"It increases inflammatory tone. So the studies that I've seen increase one of the markers of inflammatory tone, high-sensitivity CRP, by about 2 to 3x. It seems to make the hypothalamic-pituitary-adrenal axis more rigid so that you can't kind of roll with the punches and wax and wane in terms of cortisol production the way that you can off the birth control pill. It can affect thyroid function." - Gottfried
It's important to understand how birth control might affect the body's natural hormone balance. In many ways, it's akin to running a program that overrides your body's natural operating system, which can bring about certain unintended consequences.
A reduction in sexual desire?
Interestingly, Gottfried points out that taking oral contraceptives raises sex hormone-binding globulin (SHBG), a protein that soaks up free estrogen and testosterone in the bloodstream. This process can decrease free testosterone, potentially affecting sex drive and other aspects tied to the hormone.
"Sex hormone binding globulin, I think of as a sponge that soaks up free estrogen and free testosterone. So when you go on the birth control pill, you raise your sex hormone binding globulin. It soaks up especially free testosterone." - Gottfried
The consequences for women can range from vaginal dryness to a decrease in sex drive. But Gottfried highlights an issue that often goes unspoken - the effects on a woman's confidence and agency. Lower testosterone can potentially impact these aspects and more, altering a woman's personality and behavior in subtle but significant ways.
A dramatic impact
But the most shocking revelation Gottfried made might be the impact on the physical structure of women's bodies. According to Gottfried, taking oral contraceptives can shrink the clitoris by up to 20%, a dramatic and potentially devastating consequence for women's sexual health.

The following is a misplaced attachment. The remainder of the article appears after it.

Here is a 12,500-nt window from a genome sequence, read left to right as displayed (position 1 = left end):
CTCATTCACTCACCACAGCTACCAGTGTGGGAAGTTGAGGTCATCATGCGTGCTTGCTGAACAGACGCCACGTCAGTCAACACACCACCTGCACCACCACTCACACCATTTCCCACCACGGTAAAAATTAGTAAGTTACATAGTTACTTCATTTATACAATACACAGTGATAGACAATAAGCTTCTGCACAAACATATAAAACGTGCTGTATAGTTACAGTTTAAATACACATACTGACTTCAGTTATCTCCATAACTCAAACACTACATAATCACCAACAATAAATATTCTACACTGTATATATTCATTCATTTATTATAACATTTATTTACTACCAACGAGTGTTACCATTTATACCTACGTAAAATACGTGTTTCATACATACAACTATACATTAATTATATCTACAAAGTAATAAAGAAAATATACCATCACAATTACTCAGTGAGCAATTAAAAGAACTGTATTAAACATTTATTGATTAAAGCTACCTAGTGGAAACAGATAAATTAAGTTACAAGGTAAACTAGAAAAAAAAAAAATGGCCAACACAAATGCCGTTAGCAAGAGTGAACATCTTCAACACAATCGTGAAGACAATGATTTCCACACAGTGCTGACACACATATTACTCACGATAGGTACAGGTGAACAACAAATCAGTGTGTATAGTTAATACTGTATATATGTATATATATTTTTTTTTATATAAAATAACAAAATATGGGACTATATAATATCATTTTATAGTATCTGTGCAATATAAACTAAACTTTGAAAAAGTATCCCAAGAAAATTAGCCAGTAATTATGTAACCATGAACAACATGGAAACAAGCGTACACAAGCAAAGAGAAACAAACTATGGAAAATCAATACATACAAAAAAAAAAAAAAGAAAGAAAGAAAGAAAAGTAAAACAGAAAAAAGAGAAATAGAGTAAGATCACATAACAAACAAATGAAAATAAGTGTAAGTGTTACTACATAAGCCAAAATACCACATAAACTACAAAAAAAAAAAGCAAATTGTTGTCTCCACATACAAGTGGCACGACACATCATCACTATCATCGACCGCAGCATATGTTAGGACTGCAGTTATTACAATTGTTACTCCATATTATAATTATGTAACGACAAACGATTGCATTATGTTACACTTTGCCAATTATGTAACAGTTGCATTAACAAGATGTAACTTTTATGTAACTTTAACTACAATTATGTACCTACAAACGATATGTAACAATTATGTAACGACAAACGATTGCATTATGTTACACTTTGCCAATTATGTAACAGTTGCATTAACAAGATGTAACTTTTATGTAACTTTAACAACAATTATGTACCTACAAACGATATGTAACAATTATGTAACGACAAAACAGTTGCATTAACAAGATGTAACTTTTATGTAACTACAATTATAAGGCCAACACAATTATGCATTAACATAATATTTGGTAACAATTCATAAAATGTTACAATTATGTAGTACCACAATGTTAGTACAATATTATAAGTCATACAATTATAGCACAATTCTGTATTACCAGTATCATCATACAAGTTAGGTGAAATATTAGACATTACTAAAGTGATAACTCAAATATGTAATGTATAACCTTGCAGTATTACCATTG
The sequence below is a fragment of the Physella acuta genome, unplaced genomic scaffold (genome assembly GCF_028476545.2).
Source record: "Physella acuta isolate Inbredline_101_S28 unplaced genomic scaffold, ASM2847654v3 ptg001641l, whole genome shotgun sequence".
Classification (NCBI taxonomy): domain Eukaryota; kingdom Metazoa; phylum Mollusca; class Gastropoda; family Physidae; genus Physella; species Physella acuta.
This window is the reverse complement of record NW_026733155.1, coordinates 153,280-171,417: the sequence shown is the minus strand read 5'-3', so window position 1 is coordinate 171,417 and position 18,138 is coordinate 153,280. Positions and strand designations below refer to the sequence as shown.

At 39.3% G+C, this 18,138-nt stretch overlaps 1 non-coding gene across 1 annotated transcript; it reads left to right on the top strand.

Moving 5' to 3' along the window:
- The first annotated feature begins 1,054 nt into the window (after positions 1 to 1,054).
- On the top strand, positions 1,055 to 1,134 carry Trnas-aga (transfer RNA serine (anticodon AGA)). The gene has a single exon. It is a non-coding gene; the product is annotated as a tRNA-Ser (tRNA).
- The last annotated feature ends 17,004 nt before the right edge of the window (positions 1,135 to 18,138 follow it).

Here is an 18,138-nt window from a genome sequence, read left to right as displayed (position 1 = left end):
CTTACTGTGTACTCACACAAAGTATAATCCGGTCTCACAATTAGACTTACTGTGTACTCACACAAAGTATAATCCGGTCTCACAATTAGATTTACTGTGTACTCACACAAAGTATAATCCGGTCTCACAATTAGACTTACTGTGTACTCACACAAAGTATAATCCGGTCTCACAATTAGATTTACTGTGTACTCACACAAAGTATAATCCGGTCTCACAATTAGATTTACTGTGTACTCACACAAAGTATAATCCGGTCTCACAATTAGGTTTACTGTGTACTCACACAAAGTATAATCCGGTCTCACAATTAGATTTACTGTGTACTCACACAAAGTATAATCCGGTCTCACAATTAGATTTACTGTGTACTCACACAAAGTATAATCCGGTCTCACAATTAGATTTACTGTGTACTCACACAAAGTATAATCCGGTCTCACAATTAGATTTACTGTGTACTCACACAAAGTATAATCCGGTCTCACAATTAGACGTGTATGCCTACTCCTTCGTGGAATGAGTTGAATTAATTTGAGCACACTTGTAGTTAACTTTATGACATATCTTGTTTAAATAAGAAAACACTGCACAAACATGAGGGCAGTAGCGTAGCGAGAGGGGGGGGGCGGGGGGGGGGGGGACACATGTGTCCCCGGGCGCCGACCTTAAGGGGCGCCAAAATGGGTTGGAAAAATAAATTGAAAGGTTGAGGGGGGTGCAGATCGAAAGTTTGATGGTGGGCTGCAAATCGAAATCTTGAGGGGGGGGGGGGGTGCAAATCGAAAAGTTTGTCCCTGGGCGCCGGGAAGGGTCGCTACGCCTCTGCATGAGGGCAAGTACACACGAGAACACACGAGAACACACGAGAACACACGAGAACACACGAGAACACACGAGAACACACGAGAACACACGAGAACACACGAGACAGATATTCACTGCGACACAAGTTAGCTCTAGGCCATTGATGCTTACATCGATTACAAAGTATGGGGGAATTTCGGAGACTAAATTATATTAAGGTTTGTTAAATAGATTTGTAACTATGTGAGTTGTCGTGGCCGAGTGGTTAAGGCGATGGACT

"Maybe the most important out of all of these things is that it can shrink the clitoris by up to 20%. 20%." - Gottfried
This statistic is startling and underlines the importance of considering all potential effects of long-term contraceptive use. The alteration in physical structure and its potential impact on sexual health and pleasure is not something to overlook lightly.
It's crucial to note, however, that while these side effects are potential risks, they won't happen to everyone, and some women may experience other side effects not listed here. Individual responses to birth control can vary greatly, which is why it's essential to have these in-depth discussions with a healthcare provider.
An important takeaway
The conversation between Gottfried and Huberman reveals the nuanced reality of birth control. It's not as straightforward as simply preventing pregnancy; it's a multifaceted issue that affects various aspects of women's health and wellbeing. The birth control pill is an essential tool for reproductive freedom, but we must also be aware of its potential pitfalls.
Above all, these revelations highlight the importance of informed consent. Women should be fully aware of both the benefits and potential risks associated with long-term use of oral contraceptives to make the best possible decisions for their health.